LOS ANGELES — The Windrush School is in bankruptcy and bond default, but the private school in the East Bay suburbs of San Francisco will be allowed to finish out its final school year after working out a settlement with the bond trustee.
Trustee Wells Fargo tried to close the doors a month early, claiming that school administrators had violated an earlier settlement by overspending on administrative salaries.
The school responded by seeking an injunction and a restraining order, and both parties went back to the table last week and worked out a supplement to the settlement allowing the school to remain open through the end of the school year, according to Dana Rosenberg, the school’s director.
“Our fundraising has gone incredibly well,” Rosenberg said. “We were able to fund-raise enough to make it until the end of the year a month ago.”
The 35-year-old school filed for Chapter 11 protection in U.S. Bankruptcy Court in Oakland in September 2011 when it couldn’t reach a forbearance agreement with the holders of $13 million of bonds that were issued in 2007.
The K-8 nonprofit school issued the revenue bonds in 2007 through the California Statewide Communities Development Authority to finance the addition of a middle school, expanding from a K-5 campus.
Windrush’s enrollment dropped to 165 students from a peak of 255, causing it to experience revenue shortfalls after the economic downturn in 2008, the school’s finance director, Enrico Hernandez, told The Bond Buyer in 2011.
During the bankruptcy proceeding, Wells Fargo, the indenture trustee, agreed to a court-approved settlement to allow Windrush to finish the academic year ending in June, provided that Windrush adhered to a line-item budget, according to a court document filed by Mike Buckley, of San Francisco-based Reed Smith LLP, the bank’s attorney, in opposition to the school’s requested injunction.
“Instead of observing the line items, Windrush has treated the settlement like a big pile of cash earmarked for its bloated payroll, and then doled out the leftovers to pay expenses Windrush thought were the priorities at the time,” the document said.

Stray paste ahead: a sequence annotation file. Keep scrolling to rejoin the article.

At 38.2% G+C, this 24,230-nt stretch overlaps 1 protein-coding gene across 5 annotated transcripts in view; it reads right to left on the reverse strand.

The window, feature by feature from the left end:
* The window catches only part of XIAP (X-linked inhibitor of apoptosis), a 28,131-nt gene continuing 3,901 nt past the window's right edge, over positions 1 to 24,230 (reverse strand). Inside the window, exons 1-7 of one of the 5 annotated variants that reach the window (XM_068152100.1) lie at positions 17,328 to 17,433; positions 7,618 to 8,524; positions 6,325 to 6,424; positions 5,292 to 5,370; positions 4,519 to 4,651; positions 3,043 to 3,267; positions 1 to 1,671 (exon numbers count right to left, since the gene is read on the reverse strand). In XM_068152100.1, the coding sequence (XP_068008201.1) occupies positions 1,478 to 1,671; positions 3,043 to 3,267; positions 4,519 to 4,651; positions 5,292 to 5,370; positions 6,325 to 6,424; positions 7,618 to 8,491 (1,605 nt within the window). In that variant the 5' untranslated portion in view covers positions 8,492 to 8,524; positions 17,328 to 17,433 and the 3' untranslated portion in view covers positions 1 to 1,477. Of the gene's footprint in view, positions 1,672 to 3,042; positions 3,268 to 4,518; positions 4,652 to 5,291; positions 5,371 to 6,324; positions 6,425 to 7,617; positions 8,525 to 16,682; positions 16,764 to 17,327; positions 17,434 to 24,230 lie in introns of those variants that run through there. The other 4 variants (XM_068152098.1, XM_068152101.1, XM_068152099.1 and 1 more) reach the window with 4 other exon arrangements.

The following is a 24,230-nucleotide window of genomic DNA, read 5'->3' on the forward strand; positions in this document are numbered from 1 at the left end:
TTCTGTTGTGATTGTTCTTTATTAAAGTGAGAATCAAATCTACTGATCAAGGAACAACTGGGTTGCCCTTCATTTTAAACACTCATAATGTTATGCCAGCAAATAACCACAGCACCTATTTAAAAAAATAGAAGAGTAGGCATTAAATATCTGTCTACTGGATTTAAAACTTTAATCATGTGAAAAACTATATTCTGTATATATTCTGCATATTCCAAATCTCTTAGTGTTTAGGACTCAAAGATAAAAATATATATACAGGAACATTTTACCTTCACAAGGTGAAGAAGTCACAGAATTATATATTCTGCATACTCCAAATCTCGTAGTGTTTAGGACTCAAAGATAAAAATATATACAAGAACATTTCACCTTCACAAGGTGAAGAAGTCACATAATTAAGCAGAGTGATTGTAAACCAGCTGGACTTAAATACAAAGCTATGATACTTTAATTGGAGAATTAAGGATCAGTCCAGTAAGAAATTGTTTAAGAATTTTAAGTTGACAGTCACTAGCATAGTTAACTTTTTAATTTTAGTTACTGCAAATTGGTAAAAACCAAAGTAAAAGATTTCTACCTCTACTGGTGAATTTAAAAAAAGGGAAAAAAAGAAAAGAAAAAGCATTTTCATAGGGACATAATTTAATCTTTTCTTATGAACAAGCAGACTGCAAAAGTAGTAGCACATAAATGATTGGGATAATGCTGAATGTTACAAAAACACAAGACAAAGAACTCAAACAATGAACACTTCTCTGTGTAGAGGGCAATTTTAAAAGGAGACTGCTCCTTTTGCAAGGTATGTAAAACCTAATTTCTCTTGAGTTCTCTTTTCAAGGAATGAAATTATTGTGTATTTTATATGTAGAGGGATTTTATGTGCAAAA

A hearing was slated for Friday so a judge could hear arguments on whether school administrators were in default on the settlement agreement, but the bond trustee asked school officials to return to the negotiating table when a judge agreed to hear arguments, Rosenberg said.
“We did go over in our payroll, but we did not go over the overall amount we were allowed to spend to run the school,” said Rosenberg, the former dean of students, who agreed to assume the role of school director when the former director left last year.
The administrative staff has been whittled down to Rosenberg, Enrico Hernandez, the school’s finance director, and two administrative assistants, she said.
Through the settlement agreement, school administrators were asked to send all the money they gathered through fundraising to the bank, Rosenberg said. The bank then gave back the amount agreed upon to keep the school open through the end of the school year, she said.
“They sent us a letter in April saying we were in default of our budget for the months of December through March,” Rosenberg said. “We have a stipulation in the settlement agreement that we can go over the budget to 110%; also, that we can move from one line item to another. So we filed an injunction with the judge on April 27.”
The two parties reached an agreement on Friday, so the judge didn’t hear arguments, she said.
Wells Fargo has already put the school property on the market. The school will finish out the school year and hand the keys over to the bank on June 30.
“We have started to market the property and are pleased with the level of interest, so far, from other schools interested in the site,” said Alan Elias, senior vice president and head of wholesale banking communications for Wells Fargo.
“As part of the original settlement in January, we gave them the deed to the property,” Rosenberg said. “We knew that we were closing at the end of June and that was the end of the story.”
It’s too early to determine what the ultimate impact to bondholders will be, Elias said, adding, “We won’t know until after the school site is sold.”